Please use this identifier to cite or link to this item: http://www.repositorio.ufop.br/handle/123456789/4626
Title: Salt overload in fructose-fed insulin-resistant rats decreases paraoxonase-1 activity.
Authors: Dornas, Waleska Claudia Amaral
Lima, Wanderson Geraldo de
Santos, Rinaldo Cardoso dos
Souza, Melina Oliveira de
Silva, Maísa
Diniz, Mirla Fiuza
Silva, Marcelo Eustáquio
Keywords: Fructose fed rats
High salt diet
Paraoxonase
Atherosclerosis
Issue Date: 2012
Citation: DORNAS, W. C. et al. Salt overload in fructose-fed insulin-resistant rats decreases paraoxonase-1 activity. Nutrition & Metabolism, v. 9, p. 63, 2012. Disponível em: <http://www.nutritionandmetabolism.com/content/9/1/63>. Acesso em: 08 nov. 2014.
Abstract: Paraoxonase 1 (PON1) is a HDL-associated esterase/lactonase and its activity is inversely related to the risk of cardiovascular diseases. The aim of the present study was to evaluate the effect of a high-salt diet on serum PON1 activity in fructose-fed insulin-resistant rats. Adult male Fischer rats were initially divided into two groups. Control (CON), which received a normal salt diet and drinking water throughout the study; high fructose (HF), which received a normal salt diet and 20% fructose supplemented drinking water. After 10 weeks, half of the animals from HF group were randomly switched to a high-salt diet and 20% fructose supplemented drinking water (HFS) for more 10 weeks. Serum PON1 activity was determined by synthetic substrate phenyl acetate. HFS rats showed markedly decreased PON1 activity (HFS rats, 44.3 ± 14.4 g/dL versus CON rats, 64.4 ± 13.3 g/dL, P<0.05) as compared to controls. In parallel, the level of oxidative stress, as indicated by thiobarbituric acid reactive substances (TBARS), was increased in HFS rats by 1.2-fold in the liver in relation to controls and was negatively correlated with PON activity. Differential leukocyte counts in blood showed a significant change in lymphocytes and monocytes profile. In conclusion, these results show that PON1 activity is decreased in fructose-fed insulin-resistant rats on a high-salt diet, which may be associated with increased oxidative stress, leading to inflammation.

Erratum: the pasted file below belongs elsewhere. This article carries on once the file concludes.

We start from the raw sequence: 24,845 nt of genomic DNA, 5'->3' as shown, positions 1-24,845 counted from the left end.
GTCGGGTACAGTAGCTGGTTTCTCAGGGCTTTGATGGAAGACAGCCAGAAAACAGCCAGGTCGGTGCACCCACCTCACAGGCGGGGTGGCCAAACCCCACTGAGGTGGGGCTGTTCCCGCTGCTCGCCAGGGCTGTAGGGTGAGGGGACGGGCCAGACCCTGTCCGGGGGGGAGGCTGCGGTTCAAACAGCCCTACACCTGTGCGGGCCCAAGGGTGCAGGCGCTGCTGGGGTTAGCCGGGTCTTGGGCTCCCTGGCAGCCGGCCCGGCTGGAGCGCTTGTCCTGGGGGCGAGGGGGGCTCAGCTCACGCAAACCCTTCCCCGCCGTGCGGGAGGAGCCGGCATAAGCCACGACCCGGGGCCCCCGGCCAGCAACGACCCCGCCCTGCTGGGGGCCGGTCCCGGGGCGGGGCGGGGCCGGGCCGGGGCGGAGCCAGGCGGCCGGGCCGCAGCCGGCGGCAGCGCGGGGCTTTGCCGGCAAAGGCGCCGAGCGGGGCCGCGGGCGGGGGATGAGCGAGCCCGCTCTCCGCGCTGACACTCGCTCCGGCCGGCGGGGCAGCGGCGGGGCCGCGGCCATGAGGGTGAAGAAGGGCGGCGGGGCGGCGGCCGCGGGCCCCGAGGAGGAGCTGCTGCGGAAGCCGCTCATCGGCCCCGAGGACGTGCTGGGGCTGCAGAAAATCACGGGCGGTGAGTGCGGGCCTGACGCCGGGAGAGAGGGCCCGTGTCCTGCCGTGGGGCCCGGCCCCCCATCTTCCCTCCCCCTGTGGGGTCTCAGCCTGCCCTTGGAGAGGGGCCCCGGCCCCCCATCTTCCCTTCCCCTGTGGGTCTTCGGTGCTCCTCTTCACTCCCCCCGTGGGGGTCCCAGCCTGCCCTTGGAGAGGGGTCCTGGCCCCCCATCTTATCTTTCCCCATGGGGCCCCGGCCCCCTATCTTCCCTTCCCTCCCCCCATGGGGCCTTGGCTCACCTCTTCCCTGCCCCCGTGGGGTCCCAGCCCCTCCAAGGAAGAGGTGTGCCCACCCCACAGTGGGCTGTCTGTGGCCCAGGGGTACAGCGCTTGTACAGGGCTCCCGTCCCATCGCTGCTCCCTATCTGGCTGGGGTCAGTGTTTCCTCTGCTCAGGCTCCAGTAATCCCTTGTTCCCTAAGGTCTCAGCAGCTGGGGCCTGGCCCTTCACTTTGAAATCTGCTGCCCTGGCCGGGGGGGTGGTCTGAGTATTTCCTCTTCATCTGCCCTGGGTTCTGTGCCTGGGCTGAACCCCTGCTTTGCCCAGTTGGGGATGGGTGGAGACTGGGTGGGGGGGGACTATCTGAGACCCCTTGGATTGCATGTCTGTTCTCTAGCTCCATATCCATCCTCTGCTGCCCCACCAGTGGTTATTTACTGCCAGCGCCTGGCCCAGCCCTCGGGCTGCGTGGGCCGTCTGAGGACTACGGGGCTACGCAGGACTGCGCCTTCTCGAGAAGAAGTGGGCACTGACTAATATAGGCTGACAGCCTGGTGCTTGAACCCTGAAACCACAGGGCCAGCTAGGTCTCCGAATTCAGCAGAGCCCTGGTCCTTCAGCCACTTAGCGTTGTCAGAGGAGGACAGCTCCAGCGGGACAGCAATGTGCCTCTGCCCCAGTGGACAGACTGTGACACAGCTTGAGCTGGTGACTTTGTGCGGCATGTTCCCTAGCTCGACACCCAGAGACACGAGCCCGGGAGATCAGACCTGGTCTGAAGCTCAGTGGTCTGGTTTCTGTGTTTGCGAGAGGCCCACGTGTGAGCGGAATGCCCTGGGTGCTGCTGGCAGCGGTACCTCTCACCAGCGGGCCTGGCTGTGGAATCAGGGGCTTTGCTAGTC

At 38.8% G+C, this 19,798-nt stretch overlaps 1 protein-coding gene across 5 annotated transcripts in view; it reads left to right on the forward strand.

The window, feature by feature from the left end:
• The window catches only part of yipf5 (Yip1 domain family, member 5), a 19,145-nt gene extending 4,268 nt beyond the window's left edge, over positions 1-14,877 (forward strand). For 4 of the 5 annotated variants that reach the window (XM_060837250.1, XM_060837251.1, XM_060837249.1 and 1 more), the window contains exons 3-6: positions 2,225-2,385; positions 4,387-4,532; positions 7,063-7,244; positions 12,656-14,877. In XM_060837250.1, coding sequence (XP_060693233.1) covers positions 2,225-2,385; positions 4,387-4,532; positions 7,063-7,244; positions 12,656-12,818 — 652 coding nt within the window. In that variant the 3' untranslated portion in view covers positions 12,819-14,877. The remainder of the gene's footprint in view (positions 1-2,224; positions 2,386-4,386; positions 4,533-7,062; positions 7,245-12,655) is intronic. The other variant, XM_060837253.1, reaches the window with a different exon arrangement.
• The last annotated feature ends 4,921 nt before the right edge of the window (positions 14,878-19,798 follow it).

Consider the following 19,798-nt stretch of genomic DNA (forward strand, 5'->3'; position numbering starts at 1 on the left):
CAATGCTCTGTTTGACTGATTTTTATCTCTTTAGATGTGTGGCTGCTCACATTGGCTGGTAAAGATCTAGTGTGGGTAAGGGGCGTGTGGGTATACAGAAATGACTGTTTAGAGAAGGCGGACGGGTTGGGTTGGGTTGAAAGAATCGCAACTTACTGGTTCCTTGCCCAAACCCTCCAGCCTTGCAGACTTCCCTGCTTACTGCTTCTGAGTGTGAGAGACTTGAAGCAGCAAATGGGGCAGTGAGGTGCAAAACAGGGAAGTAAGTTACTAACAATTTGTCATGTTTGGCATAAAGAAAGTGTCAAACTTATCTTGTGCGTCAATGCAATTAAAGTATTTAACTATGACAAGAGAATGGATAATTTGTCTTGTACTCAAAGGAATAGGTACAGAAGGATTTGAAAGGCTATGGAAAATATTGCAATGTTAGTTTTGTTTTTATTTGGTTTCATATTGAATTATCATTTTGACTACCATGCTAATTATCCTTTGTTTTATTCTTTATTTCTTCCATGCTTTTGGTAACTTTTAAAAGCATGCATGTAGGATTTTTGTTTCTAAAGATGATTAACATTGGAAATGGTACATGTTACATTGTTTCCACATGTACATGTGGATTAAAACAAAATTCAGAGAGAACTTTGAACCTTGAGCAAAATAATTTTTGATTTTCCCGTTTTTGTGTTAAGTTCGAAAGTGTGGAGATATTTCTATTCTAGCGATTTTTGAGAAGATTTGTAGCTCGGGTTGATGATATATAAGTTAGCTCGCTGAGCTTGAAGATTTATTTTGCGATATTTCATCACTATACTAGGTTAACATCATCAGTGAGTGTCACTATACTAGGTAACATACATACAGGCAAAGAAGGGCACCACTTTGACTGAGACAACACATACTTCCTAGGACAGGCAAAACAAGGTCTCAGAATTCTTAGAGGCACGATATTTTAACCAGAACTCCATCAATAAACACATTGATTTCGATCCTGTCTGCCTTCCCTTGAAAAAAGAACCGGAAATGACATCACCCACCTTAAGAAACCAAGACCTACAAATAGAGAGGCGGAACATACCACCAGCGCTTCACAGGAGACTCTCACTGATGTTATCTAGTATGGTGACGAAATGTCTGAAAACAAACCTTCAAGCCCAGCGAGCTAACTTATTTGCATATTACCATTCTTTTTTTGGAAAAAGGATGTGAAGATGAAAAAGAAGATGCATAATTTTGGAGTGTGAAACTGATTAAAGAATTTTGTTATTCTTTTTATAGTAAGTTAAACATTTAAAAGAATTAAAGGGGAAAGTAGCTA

URI: http://www.repositorio.ufop.br/handle/123456789/4626
metadata.dc.identifier.doi: https://doi.org/10.1186/1743-7075-9-63
ISSN: 1743-7075
metadata.dc.rights.license: This is an Open Access article distributed under the terms of the Creative Commons Attribution License (http://creativecommons.org/licenses/by/2.0), which permits unrestricted use, distribution, and reproduction in any medium, provided the original work is properly cited. Fonte: o próprio artigo.
Appears in Collections:DECBI - Artigos publicados em periódicos

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